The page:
Texas city using treated wastewater for drinking - WQOW TV: Eau Claire, WI NEWS18 News, Weather, and Sports

Texas city using treated wastewater for drinking

Posted: Updated:
  • NationalMore>>

  • Survey finds sharp increase in teen use of HGH

    Survey finds sharp increase in teen use of HGH

    Wednesday, July 23 2014 1:22 AM EDT2014-07-23 05:22:28 GMT
    Experimentation with human growth hormones by America's teens more than doubled in the past year, as more young people looked to drugs to boost their athletic performance and improve their looks, according to a...More >>
    Experimentation with human growth hormones by America's teens more than doubled in the past year, as more young people looked to drugs to boost their athletic performance and improve their looks, according to a new,...More >>
  • CEO: Clippers coach to quit if Sterling stays

    CEO: Clippers coach to quit if Sterling stays

    Wednesday, July 23 2014 12:03 AM EDT2014-07-23 04:03:50 GMT
    Richard Parsons, the interim CEO of the Los Angeles Clippers, is due to step into the battle of billionaires going on in probate court over the proposed sale of the Los Angeles Clippers.More >>
    The interim CEO of the Los Angeles Clippers testified Tuesday that coach Doc Rivers told him he will quit if Donald Sterling remains the owner of the team.More >>
  • Perdue defeats Kingston in Georgia Senate runoff

    Perdue defeats Kingston in Georgia Senate runoff

    Tuesday, July 22 2014 11:46 PM EDT2014-07-23 03:46:40 GMT
    After a bruising nine-week runoff campaign, Georgia Republicans will finally have their Senate nominee who will compete against Democrat Michelle Nunn for a seat the GOP can ill afford to lose as the party looks to...More >>
    Businessman David Perdue has defeated longtime Rep. Jack Kingston in the Republican runoff for Georgia's U.S. Senate nomination, setting up a matchup against Democratic nominee Michelle Nunn that will help determine...More >>
By EMILY SCHMALL
Associated Press

FORT WORTH, Texas (AP) - As much of Texas grapples with lingering drought, a second city in the Lone Star State has begun reusing treated wastewater in a state-approved recycling process to bolster drinking supplies.

Wichita Falls, near the Oklahoma border, on Wednesday began reusing millions of gallons of water at the River Road Waste Treatment plant that's been purified to meet government drinking standards. The water is then sent by a 12-mile pipeline to the Cypress Water Treatment Plant for additional purification.

The Texas Commission on Environmental Quality approved Wichita Falls' proposal for a toilet-to-tap reuse program for up to six months.

The West Texas town of Big Spring, whose spring dried up decades ago, implemented an indirect potable reuse program - where effluent flows into another body of water before being treated - earlier this year. The water is then filtered through reverse osmosis. The city of Brownwood, about 80 miles south of Abilene, has approval for a project similar to Wichita Falls' to treat 1.5 million gallons of water daily, but it has not started doing so.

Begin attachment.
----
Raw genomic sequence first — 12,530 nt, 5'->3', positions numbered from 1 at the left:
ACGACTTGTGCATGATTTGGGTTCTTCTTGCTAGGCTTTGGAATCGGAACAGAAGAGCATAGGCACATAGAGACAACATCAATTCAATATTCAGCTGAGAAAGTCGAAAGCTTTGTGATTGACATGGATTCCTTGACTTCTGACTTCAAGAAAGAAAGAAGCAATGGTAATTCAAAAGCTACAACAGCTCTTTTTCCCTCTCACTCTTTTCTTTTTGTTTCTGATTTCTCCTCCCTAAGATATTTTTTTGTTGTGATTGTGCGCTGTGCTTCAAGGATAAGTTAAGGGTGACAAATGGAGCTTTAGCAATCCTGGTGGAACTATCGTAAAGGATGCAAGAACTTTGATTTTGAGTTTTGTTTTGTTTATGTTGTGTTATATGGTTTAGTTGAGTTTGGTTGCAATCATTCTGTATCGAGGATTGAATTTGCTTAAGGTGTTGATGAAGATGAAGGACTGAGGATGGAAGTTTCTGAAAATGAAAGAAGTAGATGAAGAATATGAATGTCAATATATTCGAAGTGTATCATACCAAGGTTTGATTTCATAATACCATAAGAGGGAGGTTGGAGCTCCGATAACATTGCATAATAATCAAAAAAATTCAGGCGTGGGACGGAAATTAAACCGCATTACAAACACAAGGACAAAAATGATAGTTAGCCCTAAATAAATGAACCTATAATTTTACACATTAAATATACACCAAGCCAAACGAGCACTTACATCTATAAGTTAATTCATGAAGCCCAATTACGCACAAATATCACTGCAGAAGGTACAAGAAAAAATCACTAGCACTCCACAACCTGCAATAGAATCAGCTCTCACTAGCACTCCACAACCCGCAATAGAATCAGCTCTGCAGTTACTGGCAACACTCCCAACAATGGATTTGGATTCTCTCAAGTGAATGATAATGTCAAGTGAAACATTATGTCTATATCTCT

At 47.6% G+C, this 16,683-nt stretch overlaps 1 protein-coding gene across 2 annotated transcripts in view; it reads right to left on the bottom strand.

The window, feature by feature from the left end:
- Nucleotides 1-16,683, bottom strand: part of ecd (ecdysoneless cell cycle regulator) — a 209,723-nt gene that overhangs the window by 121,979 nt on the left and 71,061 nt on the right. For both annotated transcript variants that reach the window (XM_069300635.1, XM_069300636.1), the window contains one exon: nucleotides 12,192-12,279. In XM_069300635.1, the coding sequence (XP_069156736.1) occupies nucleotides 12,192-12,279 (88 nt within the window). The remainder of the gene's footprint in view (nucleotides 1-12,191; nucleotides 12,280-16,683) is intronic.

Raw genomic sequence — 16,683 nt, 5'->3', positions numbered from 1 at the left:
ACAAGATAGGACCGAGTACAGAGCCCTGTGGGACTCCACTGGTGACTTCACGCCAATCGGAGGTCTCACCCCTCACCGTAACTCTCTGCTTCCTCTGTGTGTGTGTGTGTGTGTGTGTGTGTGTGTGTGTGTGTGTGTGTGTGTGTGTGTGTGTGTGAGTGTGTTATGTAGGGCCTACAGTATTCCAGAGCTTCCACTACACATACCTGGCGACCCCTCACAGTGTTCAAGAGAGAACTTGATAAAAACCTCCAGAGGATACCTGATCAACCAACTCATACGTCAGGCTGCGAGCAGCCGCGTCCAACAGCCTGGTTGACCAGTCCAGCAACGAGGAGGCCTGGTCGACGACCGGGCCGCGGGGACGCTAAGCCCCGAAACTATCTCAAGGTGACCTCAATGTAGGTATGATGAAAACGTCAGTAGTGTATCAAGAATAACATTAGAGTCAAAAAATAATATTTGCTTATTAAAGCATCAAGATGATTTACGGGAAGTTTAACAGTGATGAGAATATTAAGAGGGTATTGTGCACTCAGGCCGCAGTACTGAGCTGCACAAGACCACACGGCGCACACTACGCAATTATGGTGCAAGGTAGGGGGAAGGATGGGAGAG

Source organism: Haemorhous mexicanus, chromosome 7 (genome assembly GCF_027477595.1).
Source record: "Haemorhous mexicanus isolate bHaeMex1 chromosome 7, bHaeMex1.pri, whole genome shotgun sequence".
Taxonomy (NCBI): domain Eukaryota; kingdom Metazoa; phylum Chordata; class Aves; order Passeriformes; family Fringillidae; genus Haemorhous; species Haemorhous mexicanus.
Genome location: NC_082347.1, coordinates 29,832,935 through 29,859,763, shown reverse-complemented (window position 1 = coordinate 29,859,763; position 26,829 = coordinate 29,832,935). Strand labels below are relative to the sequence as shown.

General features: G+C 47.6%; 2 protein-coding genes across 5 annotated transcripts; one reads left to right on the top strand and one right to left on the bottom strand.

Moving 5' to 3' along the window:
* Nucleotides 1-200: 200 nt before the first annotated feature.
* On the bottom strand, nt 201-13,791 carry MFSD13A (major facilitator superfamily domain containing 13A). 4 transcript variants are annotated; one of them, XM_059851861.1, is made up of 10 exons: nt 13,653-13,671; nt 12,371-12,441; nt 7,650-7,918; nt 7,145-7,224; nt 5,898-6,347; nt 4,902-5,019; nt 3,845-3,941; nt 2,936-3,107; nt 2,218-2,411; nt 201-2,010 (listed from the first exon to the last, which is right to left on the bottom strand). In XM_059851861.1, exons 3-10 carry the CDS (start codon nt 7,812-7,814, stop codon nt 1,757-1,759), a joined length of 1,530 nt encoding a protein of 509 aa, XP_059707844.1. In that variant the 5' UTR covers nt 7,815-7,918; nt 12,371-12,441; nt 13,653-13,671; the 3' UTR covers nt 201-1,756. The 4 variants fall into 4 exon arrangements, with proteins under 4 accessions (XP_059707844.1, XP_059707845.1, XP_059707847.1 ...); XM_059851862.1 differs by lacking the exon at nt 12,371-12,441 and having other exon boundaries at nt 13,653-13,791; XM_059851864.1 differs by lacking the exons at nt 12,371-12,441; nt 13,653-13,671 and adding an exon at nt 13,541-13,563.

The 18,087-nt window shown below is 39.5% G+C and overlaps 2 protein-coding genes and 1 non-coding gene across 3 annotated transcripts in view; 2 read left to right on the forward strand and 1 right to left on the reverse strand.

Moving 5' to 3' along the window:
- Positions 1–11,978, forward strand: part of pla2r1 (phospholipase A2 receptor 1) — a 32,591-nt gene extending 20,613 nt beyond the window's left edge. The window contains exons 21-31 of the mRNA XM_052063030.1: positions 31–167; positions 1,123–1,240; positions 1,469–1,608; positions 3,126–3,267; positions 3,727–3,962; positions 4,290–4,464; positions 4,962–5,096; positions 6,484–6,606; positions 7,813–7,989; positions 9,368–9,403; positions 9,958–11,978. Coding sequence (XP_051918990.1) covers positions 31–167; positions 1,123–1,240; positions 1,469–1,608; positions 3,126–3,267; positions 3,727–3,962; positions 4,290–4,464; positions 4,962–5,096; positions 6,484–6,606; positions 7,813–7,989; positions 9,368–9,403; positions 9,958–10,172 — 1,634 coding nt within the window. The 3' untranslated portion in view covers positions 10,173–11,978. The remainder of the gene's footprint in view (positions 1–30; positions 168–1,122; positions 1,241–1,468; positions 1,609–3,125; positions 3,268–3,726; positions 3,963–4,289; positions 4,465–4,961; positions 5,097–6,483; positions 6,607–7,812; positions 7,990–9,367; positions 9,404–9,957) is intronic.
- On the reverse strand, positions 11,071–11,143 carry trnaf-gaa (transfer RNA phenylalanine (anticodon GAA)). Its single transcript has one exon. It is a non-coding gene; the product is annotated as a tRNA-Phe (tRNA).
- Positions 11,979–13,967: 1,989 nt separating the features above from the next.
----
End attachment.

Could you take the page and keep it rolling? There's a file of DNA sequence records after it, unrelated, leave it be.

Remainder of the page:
Wichita Falls is operating under a Stage 5 drought catastrophe, in which outdoor watering is banned and conservation is urged. Demand for city water has dropped 45 percent, according to City Manager Darron Leiker.

Still, the city's reservoirs are on a trajectory to run dry by August 2016, according to the Texas Water Development Board. The Wichita Falls area needs drinking water for about 150,000 people, and supplies from local reservoirs have plummeted from nearly 90 percent capacity before the drought began in late 2010 to about 20 percent capacity in late June.

"We can't conserve our way out of this," Leiker said.

The city's cloud-seeding experiments to stimulate rain have been unsuccessful. It's considering using a polymer product to coat the surface of its reservoirs to repress evaporation, though a recent field test proved disappointing.

The situation is fallout from Texas' driest year ever in 2011. Since then, when rain has fallen in the western half of the state, it didn't land into lakes' watersheds.

The drought is the second-worst in Texas after the 1950s Dust Bowl, according to the state's climatologist, John Nielsen-Gammon.

Copyright 2014 The Associated Press. All rights reserved. This material may not be published, broadcast, rewritten or redistributed.

Powered by WorldNow
All content © Copyright 2000 - 2014 WorldNow and WQOW. All Rights Reserved.
For more information on this site, please read our Privacy Policy and Terms of Service and Mobile Privacy Policy & Terms of Service.

Persons with disabilities who need assistance with issues relating to the content of this station's pubic inspection file should contact News Director Dan Schillinger at 715-852-5920. Questions or concerns relating to the accessibility of the FCC's online public file system should be directed to the FCC at 888-225-5322, at 888-835-5322 (TTY) or at fccinfo@fcc.gov.